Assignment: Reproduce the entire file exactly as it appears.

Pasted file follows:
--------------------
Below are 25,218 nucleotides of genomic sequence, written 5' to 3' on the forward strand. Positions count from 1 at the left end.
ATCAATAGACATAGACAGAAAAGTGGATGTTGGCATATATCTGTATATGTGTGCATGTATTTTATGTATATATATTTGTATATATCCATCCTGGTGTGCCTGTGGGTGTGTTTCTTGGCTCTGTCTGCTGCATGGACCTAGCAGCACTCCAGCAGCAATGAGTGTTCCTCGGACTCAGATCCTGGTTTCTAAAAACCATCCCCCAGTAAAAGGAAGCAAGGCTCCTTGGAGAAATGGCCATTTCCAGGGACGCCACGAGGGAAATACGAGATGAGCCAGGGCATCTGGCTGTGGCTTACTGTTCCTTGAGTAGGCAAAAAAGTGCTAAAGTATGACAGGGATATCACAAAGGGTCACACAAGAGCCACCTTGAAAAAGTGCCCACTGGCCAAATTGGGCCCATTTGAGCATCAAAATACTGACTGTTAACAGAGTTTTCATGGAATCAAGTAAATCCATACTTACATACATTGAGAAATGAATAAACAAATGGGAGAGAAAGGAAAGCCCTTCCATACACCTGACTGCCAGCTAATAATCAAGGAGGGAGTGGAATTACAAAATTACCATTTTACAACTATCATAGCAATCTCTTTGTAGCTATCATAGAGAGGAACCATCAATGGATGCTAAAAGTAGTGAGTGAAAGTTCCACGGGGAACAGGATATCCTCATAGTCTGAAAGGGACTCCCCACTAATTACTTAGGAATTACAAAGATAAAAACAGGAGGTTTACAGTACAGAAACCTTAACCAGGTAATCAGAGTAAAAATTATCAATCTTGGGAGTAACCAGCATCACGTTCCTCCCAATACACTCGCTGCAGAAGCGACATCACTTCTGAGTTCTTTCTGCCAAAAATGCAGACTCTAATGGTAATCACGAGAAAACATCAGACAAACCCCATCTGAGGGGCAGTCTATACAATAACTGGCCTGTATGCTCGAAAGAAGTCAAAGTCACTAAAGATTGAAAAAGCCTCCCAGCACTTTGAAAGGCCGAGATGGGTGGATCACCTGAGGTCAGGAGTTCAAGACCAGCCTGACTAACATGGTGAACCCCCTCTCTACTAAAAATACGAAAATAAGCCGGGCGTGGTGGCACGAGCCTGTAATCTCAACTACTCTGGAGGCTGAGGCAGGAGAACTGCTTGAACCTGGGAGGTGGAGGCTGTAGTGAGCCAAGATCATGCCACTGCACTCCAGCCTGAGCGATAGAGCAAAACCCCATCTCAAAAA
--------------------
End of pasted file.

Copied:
Below are 25,218 nucleotides of genomic sequence, written 5' to 3' on the forward strand. Positions count from 1 at the left end.
ATCAATAGACATAGACAGAAAAGTGGATGTTGGCATATATCTGTATATGTGTGCATGTATTTTATGTATATATATTTGTATATATCCATCCTGGTGTGCCTGTGGGTGTGTTTCTTGGCTCTGTCTGCTGCATGGACCTAGCAGCACTCCAGCAGCAATGAGTGTTCCTCGGACTCAGATCCTGGTTTCTAAAAACCATCCCCCAGTAAAAGGAAGCAAGGCTCCTTGGAGAAATGGCCATTTCCAGGGACGCCACGAGGGAAATACGAGATGAGCCAGGGCATCTGGCTGTGGCTTACTGTTCCTTGAGTAGGCAAAAAAGTGCTAAAGTATGACAGGGATATCACAAAGGGTCACACAAGAGCCACCTTGAAAAAGTGCCCACTGGCCAAATTGGGCCCATTTGAGCATCAAAATACTGACTGTTAACAGAGTTTTCATGGAATCAAGTAAATCCATACTTACATACATTGAGAAATGAATAAACAAATGGGAGAGAAAGGAAAGCCCTTCCATACACCTGACTGCCAGCTAATAATCAAGGAGGGAGTGGAATTACAAAATTACCATTTTACAACTATCATAGCAATCTCTTTGTAGCTATCATAGAGAGGAACCATCAATGGATGCTAAAAGTAGTGAGTGAAAGTTCCACGGGGAACAGGATATCCTCATAGTCTGAAAGGGACTCCCCACTAATTACTTAGGAATTACAAAGATAAAAACAGGAGGTTTACAGTACAGAAACCTTAACCAGGTAATCAGAGTAAAAATTATCAATCTTGGGAGTAACCAGCATCACGTTCCTCCCAATACACTCGCTGCAGAAGCGACATCACTTCTGAGTTCTTTCTGCCAAAAATGCAGACTCTAATGGTAATCACGAGAAAACATCAGACAAACCCCATCTGAGGGGCAGTCTATACAATAACTGGCCTGTATGCTCGAAAGAAGTCAAAGTCACTAAAGATTGAAAAAGCCTCCCAGCACTTTGAAAGGCCGAGATGGGTGGATCACCTGAGGTCAGGAGTTCAAGACCAGCCTGACTAACATGGTGAACCCCCTCTCTACTAAAAATACGAAAATAAGCCGGGCGTGGTGGCACGAGCCTGTAATCTCAACTACTCTGGAGGCTGAGGCAGGAGAACTGCTTGAACCTGGGAGGTGGAGGCTGTAGTGAGCCAAGATCATGCCACTGCACTCCAGCCTGAGCGATAGAGCAAAACCCCATCTCAAAAA